Monday, April 20, 2009

Reclaiming Pollyanna

I have just finished reading Hildy Gottlieb’s latest book, The Pollyanna Principles: Reinventing “Nonprofit Organizations” to Create the Future of Our World,” which came out a few weeks ago. In this seminal work (read about it at, Hildy asserts that community benefit organizations have the power to build a perfect world. In a conversation with me about the book (hear the podcast at she admitted subscribing to the Walt Disney philosophy – if you can dream it you can do it. For those who would call her naïve, she proudly claims the title of Pollyanna and asks others to join her and show the world what can be done when people are convinced that anything is possible.

She says that organizations have failed to make the impact they are capable of making because of a “Culture of Can’t” – the belief that it is impossible to move ahead in a manner other than the small, incremental steps that have governed the way they’ve done business since the beginning of time. But, she claims we are no longer in a position to permit this sort of foot dragging. There is too much need out there. Even her decision to refer to “community benefit organizations” speaks to the “Culture of Can” she believes will make a perfect world attainable.

If belief in such a concept makes me a Pollyanna, I am happy to stand beside Hildy and claim the title as well. As long as we think of Pollyanna in pejorative terms we will find the notion of being able to achieve heaven on earth as inconceivable and fail to take the necessary actions to reach such a state. We will continue to play games of “yes, but” and ‘that’s not my job.” We may serve a few more people or make life a little easier to live for our clients, but will we solve the mega problems that must be solved? I don’t think so.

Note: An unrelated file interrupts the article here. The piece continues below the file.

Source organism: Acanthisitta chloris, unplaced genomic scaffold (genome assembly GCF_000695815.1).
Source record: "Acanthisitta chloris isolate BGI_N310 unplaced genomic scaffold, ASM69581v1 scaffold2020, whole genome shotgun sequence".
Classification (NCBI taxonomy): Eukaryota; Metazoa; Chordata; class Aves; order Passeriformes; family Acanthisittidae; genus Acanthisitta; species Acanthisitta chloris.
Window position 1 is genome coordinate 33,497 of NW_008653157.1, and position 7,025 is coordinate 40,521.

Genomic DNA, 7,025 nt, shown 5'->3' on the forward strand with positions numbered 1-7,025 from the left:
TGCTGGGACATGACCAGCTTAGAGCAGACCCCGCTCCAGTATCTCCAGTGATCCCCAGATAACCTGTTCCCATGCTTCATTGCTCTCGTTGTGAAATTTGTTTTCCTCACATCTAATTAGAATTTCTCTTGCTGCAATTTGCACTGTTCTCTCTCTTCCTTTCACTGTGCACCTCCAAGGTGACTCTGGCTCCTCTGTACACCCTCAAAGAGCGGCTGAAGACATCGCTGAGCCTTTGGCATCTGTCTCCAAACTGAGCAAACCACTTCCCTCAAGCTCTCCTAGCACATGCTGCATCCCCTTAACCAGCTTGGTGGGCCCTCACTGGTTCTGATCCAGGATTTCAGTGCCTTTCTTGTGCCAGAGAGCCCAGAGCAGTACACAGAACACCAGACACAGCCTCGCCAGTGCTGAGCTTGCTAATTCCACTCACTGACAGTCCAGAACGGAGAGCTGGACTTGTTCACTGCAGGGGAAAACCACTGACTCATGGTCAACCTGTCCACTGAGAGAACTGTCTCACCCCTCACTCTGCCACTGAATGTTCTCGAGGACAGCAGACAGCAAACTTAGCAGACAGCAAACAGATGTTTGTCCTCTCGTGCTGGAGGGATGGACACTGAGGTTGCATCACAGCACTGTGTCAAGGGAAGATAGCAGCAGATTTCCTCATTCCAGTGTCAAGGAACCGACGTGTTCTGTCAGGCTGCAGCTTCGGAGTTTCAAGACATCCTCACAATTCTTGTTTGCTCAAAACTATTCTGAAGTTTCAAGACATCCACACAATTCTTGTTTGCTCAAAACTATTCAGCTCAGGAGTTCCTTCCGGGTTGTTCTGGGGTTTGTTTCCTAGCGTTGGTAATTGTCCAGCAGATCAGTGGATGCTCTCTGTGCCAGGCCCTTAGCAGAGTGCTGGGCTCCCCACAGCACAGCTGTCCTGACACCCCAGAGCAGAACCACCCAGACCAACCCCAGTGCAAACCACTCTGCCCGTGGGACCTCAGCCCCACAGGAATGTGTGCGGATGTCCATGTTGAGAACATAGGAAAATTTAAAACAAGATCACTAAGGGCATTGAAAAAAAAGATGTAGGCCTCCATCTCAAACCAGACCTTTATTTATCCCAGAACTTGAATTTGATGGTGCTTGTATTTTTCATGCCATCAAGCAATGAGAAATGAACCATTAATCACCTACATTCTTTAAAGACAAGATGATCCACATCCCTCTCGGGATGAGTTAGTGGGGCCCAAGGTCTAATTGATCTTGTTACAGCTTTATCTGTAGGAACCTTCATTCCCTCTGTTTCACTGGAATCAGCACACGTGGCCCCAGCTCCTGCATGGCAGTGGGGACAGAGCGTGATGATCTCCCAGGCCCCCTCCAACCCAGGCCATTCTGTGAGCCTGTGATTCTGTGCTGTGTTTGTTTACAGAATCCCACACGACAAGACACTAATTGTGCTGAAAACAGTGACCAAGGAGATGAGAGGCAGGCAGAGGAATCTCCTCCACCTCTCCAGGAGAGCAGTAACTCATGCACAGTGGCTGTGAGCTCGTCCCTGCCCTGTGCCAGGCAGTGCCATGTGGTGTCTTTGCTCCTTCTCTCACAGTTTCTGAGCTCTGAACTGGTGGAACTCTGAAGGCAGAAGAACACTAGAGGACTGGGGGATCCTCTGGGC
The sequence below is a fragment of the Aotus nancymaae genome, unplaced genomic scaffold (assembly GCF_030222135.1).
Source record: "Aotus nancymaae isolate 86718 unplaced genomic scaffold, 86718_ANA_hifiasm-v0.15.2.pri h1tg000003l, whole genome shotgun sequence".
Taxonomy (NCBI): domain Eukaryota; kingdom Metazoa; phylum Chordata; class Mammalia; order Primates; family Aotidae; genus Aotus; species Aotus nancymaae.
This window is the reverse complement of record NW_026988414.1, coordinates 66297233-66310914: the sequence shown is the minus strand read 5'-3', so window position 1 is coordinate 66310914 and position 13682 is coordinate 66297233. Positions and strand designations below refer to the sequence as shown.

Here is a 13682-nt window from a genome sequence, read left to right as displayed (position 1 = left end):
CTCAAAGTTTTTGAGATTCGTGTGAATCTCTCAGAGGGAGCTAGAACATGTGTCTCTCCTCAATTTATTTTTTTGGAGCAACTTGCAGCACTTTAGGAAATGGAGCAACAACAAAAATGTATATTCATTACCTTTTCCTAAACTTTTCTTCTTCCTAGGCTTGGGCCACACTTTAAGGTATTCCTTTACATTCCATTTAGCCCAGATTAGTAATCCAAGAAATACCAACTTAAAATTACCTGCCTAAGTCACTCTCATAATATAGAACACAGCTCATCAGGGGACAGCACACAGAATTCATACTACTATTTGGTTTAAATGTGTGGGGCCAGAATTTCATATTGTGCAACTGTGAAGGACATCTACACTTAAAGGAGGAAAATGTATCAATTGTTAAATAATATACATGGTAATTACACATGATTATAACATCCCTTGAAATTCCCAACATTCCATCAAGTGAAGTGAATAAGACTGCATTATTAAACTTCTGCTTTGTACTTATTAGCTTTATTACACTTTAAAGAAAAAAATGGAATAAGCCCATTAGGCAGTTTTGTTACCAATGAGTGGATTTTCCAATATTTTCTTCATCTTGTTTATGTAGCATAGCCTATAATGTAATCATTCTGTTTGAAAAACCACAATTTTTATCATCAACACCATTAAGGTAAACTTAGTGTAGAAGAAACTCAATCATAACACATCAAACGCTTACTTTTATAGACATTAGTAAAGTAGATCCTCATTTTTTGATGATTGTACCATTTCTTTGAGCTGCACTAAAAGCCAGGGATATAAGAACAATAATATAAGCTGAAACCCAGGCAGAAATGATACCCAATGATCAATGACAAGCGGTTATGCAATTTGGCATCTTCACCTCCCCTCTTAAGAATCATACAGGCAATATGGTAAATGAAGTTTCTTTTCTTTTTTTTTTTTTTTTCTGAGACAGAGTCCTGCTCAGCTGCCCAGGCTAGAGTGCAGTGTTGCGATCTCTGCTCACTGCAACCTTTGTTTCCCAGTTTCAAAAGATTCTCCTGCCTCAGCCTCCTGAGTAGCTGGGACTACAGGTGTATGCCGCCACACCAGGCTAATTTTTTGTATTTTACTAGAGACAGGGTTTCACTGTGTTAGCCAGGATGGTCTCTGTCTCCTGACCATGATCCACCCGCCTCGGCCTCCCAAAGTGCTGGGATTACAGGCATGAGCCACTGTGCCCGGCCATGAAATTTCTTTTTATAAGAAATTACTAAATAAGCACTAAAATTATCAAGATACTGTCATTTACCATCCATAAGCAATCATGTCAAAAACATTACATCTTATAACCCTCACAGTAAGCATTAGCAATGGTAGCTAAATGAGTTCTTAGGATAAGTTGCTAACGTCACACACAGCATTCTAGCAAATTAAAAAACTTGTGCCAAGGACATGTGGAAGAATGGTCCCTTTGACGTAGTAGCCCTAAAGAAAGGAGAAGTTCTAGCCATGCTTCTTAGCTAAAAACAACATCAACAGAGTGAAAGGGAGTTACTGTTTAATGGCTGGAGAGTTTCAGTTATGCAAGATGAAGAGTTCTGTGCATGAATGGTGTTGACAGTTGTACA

This is not merely a game of semantics. Words count. Yes. But, it is our conviction that something is possible that has us looking at all angles, sitting down with whoever has a piece of the puzzle – even our “competitors.”

I can’t help but remember the Apollo 13 mission. With the utterance of the fateful words, “Houston, we have a problem,” the world learned that the crew might not make it home. Scientists, other astronauts, mechanics, representatives from the vendor companies that helped build Apollo and others were brought into a room with a big table. Boxes of materials – a copy of every piece of wire, every dial and every metal fitting, etc. on the orbiter – were dumped on the table with the admonishment that those assembled must find a solution in very short order. Failure was not an option. Failure is not an option for us, either. We are in this world together. We have an obligation to create and work within a “Culture of Can” to ensure that we, our children and our children’s children all truly benefit from our efforts.

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